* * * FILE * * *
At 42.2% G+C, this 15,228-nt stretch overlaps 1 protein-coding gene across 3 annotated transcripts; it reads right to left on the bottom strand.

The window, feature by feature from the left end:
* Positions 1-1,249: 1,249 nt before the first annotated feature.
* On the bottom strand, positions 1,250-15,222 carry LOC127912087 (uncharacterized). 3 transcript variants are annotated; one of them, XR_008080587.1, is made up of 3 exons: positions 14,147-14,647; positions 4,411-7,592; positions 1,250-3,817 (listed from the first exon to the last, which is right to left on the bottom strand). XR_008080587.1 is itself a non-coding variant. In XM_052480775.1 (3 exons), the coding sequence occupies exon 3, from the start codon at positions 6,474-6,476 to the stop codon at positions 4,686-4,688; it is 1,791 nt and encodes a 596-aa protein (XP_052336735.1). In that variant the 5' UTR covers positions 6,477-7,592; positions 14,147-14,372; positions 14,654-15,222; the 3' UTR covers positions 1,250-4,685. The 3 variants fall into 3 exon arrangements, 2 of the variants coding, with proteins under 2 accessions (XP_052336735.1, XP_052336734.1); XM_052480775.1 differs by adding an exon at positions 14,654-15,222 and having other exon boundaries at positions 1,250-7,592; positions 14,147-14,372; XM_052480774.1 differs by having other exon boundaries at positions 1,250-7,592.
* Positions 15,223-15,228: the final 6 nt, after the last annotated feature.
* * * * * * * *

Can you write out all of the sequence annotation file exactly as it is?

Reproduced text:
At 42.2% G+C, this 15,228-nt stretch overlaps 1 protein-coding gene across 3 annotated transcripts; it reads right to left on the bottom strand.

The window, feature by feature from the left end:
* Positions 1-1,249: 1,249 nt before the first annotated feature.
* On the bottom strand, positions 1,250-15,222 carry LOC127912087 (uncharacterized). 3 transcript variants are annotated; one of them, XR_008080587.1, is made up of 3 exons: positions 14,147-14,647; positions 4,411-7,592; positions 1,250-3,817 (listed from the first exon to the last, which is right to left on the bottom strand). XR_008080587.1 is itself a non-coding variant. In XM_052480775.1 (3 exons), the coding sequence occupies exon 3, from the start codon at positions 6,474-6,476 to the stop codon at positions 4,686-4,688; it is 1,791 nt and encodes a 596-aa protein (XP_052336735.1). In that variant the 5' UTR covers positions 6,477-7,592; positions 14,147-14,372; positions 14,654-15,222; the 3' UTR covers positions 1,250-4,685. The 3 variants fall into 3 exon arrangements, 2 of the variants coding, with proteins under 2 accessions (XP_052336735.1, XP_052336734.1); XM_052480775.1 differs by adding an exon at positions 14,654-15,222 and having other exon boundaries at positions 1,250-7,592; positions 14,147-14,372; XM_052480774.1 differs by having other exon boundaries at positions 1,250-7,592.
* Positions 15,223-15,228: the final 6 nt, after the last annotated feature.